Invani men's bib shorts review

Well designed, affordable bib short option designed for long, hot days in the saddle

Invani men's bib shorts worn by rider standing alongside wooden fence
(Image: © Aaron Borrill)

Cyclingnews Verdict

A price-conscious rebuttal to the premium players currently dominating the best cycling shorts space


  • +

    Superb value and price point

  • +

    Supportive and breathable chamois pad

  • +

    Good ventilation

  • +

    Minimalist yet stylish design language

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  • -

    Fit could be tighter around the inner thighs and crotch area

  • -

    Lacks brand cachet of rivals

You can trust Cyclingnews Our experts spend countless hours testing cycling tech and will always share honest, unbiased advice to help you choose. Find out more about how we test.

Invani is a relatively new player to the cycling clothing game but has, in a short space of time, crafted a reputation for its affordable range of quality reversible cycling jerseys. Unique and compelling, Invani offers enthusiasts of all abilities a cost-effective yet-fashionably-rounded cycling wardrobe. This ethos has been carried over into the British brand's latest creation - the Invani men's bib shorts, which attempt to capture a slice of a highly competitive space with a no-compromise stance on pricing, fit, comfort, and longevity. 

We've been testing them for the past month and a half in a variety of conditions ranging from warm, 30-degree rides to a few indoor cycling sessions to see how they stack up against the best cycling shorts.  

Aesthetics and specifications

The Invani men's bib shorts are minimalist in design and available in two colours: black or navy blue. We opted for the former given the neutrality afforded by the black colourway which makes jersey matching a far easier exercise. Unlike some of the bolder, textured design blueprints and fancy fabrics of some of its rivals, Invani has kept things fairly straightforward and simply opted for ordinary nylon material - it's simple and effective and it works. 

While the design is dominated by black fabric, a white Invani wordmark logo takes up residence on either side of the bib short sleeves and provides a contrasting-yet-classy touch to distinguish it from the rabble. Often, when testing various bib shorts, the care label is awkwardly positioned within the shorts, and even when trimmed to size can cause irritation, but Invani has cleverly solved this by relocating and sewing it to the exterior of the elastic straps.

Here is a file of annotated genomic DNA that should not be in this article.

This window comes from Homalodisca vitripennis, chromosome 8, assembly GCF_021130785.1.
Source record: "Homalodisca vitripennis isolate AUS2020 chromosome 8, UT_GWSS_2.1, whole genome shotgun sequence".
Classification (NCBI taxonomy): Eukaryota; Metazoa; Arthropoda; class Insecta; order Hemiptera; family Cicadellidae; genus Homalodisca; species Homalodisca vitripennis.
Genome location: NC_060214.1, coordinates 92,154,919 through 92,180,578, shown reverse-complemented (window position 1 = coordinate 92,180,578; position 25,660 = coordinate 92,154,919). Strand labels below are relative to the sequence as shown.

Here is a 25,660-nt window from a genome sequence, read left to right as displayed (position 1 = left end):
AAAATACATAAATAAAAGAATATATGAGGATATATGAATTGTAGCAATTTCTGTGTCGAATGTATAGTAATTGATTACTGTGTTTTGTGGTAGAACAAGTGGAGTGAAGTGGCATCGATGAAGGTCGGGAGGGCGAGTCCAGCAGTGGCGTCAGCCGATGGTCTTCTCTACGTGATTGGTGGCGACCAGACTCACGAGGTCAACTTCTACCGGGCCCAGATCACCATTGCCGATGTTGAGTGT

In terms of specifications, the Invani men's bib shorts have it all covered. The shorts were developed and refined over the past four years - both in terms of the fabrics used in its construction and the design blueprint. The shorts are constructed in the EU and manufactured from a meld of Italian-sourced UPF 50-rated nylon (78%) and elastane (22%). This material combination not only provides support but also stretches to conform to most body shapes. The straps too are made from elastane and possess enough stretch to nullify any irritation to the skin on the back, shoulders and torso. 

Riding experience

The best cycling shorts will always be defined by the quality of the chamois pad, as this represents one of the fundamental touchpoint areas for comfort and outright performance. To ensure optimal support, Invani looked to Italian experts, Elastic Interface for advice. The result is an endurance, gender-specific option designed to support the sit bones while promoting blood flow through the use of a centralised channel. It's a quality chamois, no question. Not once during my many hours of testing - both outdoors and indoors - did I experience any kind of numbness or discomfort. In fact, the standout for me is the moisture-wicking properties of the multi-density chamois which has kept things dry and chafe-free.